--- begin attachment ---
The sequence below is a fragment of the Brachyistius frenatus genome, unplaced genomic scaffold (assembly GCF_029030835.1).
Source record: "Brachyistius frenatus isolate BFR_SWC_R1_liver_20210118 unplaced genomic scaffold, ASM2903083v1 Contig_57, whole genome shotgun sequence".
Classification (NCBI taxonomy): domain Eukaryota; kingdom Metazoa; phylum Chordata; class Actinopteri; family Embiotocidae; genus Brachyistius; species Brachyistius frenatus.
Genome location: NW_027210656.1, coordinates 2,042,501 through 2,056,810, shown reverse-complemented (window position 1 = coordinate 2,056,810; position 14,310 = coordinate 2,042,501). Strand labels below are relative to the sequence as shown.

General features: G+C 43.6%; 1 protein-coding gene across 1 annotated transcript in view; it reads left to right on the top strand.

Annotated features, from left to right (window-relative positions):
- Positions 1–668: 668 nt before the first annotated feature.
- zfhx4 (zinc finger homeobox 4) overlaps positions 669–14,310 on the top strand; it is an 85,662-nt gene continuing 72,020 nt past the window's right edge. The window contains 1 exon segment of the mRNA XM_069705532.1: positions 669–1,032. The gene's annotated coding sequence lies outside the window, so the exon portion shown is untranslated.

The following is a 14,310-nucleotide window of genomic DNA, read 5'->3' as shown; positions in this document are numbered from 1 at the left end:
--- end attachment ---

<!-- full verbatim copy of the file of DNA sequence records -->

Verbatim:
The sequence below is a fragment of the Brachyistius frenatus genome, unplaced genomic scaffold (assembly GCF_029030835.1).
Source record: "Brachyistius frenatus isolate BFR_SWC_R1_liver_20210118 unplaced genomic scaffold, ASM2903083v1 Contig_57, whole genome shotgun sequence".
Classification (NCBI taxonomy): domain Eukaryota; kingdom Metazoa; phylum Chordata; class Actinopteri; family Embiotocidae; genus Brachyistius; species Brachyistius frenatus.
Genome location: NW_027210656.1, coordinates 2,042,501 through 2,056,810, shown reverse-complemented (window position 1 = coordinate 2,056,810; position 14,310 = coordinate 2,042,501). Strand labels below are relative to the sequence as shown.

General features: G+C 43.6%; 1 protein-coding gene across 1 annotated transcript in view; it reads left to right on the top strand.

Annotated features, from left to right (window-relative positions):
- Positions 1–668: 668 nt before the first annotated feature.
- zfhx4 (zinc finger homeobox 4) overlaps positions 669–14,310 on the top strand; it is an 85,662-nt gene continuing 72,020 nt past the window's right edge. The window contains 1 exon segment of the mRNA XM_069705532.1: positions 669–1,032. The gene's annotated coding sequence lies outside the window, so the exon portion shown is untranslated.

The following is a 14,310-nucleotide window of genomic DNA, read 5'->3' as shown; positions in this document are numbered from 1 at the left end: